When I was a kid in the middle of the 1990s, the kids who were serious about rock and metal listened bands like Metallica, Iron Maiden, Kingston Wall and Guns n’ Roses. I always thought Kingston Wall was one of those big-selling ass-kicking rock bands. And backwards thinking I should have been more right.
Kingston Wall should have been there, but there are errors in the world. Kingston Wall has all the qualities of the household major rock bands, except the major thing, and that isn’t the quality of music. They were never properly advertised and their music was not spread by a huge corporation. Their albums were first released by their front man Petri Walli’s own company Trinity. Afterwards they’ve been released by multiple different companies, the first rerun being years after the band had broken up, 1998. Also, they were very 60s in the forwards thinking 90s, and hard to copy.
Still they became “the” progressive rock group in Finland after Wigwam. Almost all Finnish persons who are interested in rock and metal have had their Kingston Wall phase. They’ve been a massive influence to Finnish musicians, one of the most notable being Amorphis (and pretty much every progressive rock or progressive metal group since the 2000s).
Kingston Wall was masterminded by a charismatic and extremely talented vocalist and guitarist Petri Walli. The other two core members were Jukka Jylli (bass) and Sami Kuoppamäki (drums). In fact Sami Kuoppamäki was their 3rd drummer who joined the band when they had already played over 60 gigs (with Petteri Ståhl 1987-1989 and Timo “Tinde” Joutsimäki 89-90).
They released three albums from 1992 to 1994. They broke up in 94 and Petri Walli went on to finalize their career by killing himself in 1995. He was a very interesting, almost manic depressive figure. In the spring of 2014 a book about him and the career of Kingston Wall was released by Like (http://like.fi/kirjat/kingston-wall/). I cannot recommend it enough, though so far it is only in Finnish (Feb 2016).
I (1992), II (1993) and III Tri-Logy (1994)
II, is generally considered the best album. I is a classic first album in a sense that it has a bunch of tracks from various time periods of the band. III incorporates elements of electronic music being clearly the weirdest and hardest to approach. At the time Walli was heavily influenced by his trips to India and Ior Bock’s Saga which pretty much based Finland as the centre of the world, spoke for the virtue of “save and not spill ones semen or female ejacula”, and based a lot for word alterations which were made to find the basis of the word (http://en.wikipedia.org/wiki/Ior_Bock#Outline_of_the_Bock_Saga + see the last song Alt – land – is on the bottom which explains the basics of this belief).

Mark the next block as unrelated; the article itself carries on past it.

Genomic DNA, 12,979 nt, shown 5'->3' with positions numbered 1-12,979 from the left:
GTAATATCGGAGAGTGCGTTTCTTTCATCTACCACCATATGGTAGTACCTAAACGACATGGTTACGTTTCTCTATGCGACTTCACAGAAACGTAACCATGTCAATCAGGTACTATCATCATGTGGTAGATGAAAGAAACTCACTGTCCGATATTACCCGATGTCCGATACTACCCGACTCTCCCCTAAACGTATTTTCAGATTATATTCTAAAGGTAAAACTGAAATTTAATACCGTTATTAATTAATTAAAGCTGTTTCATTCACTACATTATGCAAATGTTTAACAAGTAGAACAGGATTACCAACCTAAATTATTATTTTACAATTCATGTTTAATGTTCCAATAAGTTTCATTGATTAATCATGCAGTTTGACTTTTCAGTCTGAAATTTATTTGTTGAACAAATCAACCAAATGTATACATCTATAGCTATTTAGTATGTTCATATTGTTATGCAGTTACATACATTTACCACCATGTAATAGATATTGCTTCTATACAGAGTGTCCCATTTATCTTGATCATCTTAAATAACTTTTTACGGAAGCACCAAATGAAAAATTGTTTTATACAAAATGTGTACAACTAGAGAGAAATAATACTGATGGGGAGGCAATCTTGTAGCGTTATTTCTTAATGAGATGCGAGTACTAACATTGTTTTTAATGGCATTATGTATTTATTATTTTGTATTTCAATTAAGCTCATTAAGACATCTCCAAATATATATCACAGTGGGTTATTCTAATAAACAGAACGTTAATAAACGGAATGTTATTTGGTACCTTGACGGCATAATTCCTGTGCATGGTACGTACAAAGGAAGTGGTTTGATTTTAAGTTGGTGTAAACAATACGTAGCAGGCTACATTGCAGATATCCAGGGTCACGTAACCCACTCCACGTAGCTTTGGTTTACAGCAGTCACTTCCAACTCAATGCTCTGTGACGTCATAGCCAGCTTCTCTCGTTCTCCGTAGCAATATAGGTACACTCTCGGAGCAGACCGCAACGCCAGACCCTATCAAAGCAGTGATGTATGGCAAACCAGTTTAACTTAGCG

All 3 are solid albums but II is the Master of Puppets, Appetite for Destruction or Number of the beast of Kingston Wall.
Apparently Kingston Wall was a very tight live band. Biggest strength was to have a lot of variety, strong themes and a freedom to improvise combined with a lot of musicianship. They for example hosted their own “FreakOut” clubs were they did everything but stick to previously decided song lists.
Big part on why they are so good in the albums is that they played live for years before their first official recording. The bassist Jukka Jylli said that the tracks in their first album are just one versions of the songs. He did not even listen the album after its creation because he didn’t want to learn to play the tracks some certain way, there had to be freedom to improvise. They played only one gig outside of Finland (Tallinn).
Kingston Wall is not a classy, but ultimately hard to reach progressive rock band. They have a lot of psychedelia but also supremely catchy melodies and songs with easier structures. Their tracks are filled with hooks and catchiness. Never still losing the progressive edge and packing a lot of elements from Asian music. The way a hinterland Finnish band incorporates mysticism from Asia with hooks and instrumental proficiency is ludicrous really. But the tracks stay superbly interesting and the sounds are top notch for its time.
For me, Kingston Wall is easily better than any of the bands mentioned in the first paragraph. Strangely their biggest hits are also among their best. Here are few recommendations.
Jimi Hendrix cover – Fire (I, listen the drummer Sami Kuoppamäki go berserk, Petri Walli once said that “if Sami realized how good he is, his head would explode”).
We cannot move (II), one of their best and catchiest tunes with lots of Middle-Eastern influence.
A ballad Shine On Me (II):
If you want to start from a more difficult bit. Here is the The Real Thing (III), an 18 minute long opus:
Alt – land – is (III) – explains the basics of the odd mythlogy Bock’s Saga, which Walli used as the backbone of their album III Tri-Logy